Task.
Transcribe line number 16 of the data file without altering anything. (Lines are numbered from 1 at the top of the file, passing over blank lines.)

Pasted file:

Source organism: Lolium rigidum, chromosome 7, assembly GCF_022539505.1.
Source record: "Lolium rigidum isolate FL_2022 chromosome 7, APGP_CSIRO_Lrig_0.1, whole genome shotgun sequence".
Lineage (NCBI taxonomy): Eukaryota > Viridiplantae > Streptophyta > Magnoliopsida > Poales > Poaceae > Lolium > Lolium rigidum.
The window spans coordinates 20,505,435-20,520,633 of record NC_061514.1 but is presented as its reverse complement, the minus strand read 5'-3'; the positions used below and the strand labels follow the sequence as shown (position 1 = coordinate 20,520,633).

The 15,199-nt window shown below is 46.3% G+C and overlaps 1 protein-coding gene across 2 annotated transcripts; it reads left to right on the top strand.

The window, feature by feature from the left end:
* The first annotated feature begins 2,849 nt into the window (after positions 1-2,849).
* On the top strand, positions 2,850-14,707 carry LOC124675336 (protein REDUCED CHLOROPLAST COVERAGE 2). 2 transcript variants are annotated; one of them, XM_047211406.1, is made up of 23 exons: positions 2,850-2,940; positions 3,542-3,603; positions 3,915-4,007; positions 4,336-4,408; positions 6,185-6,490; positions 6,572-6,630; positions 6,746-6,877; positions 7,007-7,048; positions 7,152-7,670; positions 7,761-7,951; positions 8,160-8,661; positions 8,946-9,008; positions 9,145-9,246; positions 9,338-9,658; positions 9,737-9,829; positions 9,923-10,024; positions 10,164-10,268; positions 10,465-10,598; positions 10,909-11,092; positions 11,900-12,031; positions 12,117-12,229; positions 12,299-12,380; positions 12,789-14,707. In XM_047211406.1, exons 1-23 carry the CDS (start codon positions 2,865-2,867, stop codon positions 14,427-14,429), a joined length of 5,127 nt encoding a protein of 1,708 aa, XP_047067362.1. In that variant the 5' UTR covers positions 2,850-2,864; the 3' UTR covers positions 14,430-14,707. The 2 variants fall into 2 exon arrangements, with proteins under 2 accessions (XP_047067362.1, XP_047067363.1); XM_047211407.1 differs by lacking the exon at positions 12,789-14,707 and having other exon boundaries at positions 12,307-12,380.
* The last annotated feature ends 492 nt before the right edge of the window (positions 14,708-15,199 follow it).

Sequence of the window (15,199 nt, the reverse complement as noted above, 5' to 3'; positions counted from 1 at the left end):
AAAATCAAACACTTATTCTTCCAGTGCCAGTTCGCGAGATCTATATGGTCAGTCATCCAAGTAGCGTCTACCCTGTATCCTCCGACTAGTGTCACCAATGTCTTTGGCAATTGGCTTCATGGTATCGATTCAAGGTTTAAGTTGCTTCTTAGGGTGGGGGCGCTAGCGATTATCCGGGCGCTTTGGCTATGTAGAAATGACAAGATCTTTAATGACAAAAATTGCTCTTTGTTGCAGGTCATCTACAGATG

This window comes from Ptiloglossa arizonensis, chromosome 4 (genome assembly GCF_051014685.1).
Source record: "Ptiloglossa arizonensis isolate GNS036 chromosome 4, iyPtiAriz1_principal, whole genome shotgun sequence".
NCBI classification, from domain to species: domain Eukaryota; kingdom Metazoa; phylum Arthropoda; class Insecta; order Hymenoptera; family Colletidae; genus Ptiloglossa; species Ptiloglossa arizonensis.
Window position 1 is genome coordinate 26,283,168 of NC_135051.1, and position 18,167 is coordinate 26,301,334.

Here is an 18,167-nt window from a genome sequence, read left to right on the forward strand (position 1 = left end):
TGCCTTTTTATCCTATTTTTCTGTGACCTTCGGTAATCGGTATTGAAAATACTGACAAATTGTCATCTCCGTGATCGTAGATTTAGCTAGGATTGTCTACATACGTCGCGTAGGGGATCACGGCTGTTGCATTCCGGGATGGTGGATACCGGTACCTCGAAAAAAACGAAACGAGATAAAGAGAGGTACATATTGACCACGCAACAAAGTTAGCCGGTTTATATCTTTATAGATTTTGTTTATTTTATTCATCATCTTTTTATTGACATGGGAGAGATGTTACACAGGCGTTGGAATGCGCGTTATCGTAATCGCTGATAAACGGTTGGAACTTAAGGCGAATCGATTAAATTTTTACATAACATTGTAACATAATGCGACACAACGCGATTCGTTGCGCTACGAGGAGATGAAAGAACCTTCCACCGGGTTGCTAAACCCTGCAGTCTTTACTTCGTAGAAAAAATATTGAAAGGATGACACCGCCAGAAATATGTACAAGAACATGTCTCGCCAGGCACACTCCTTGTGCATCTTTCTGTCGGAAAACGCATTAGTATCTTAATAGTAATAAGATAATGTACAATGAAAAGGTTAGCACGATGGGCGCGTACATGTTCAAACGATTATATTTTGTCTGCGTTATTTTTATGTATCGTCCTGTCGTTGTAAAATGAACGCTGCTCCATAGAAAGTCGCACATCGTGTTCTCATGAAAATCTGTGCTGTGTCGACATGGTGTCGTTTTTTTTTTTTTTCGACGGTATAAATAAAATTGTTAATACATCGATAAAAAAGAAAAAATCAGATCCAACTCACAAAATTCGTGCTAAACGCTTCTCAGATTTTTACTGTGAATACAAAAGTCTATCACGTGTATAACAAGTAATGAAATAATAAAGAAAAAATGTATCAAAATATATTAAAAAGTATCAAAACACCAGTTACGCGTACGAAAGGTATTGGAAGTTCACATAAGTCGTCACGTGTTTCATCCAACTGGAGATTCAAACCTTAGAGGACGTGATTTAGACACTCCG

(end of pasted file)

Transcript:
Here is an 18,167-nt window from a genome sequence, read left to right on the forward strand (position 1 = left end):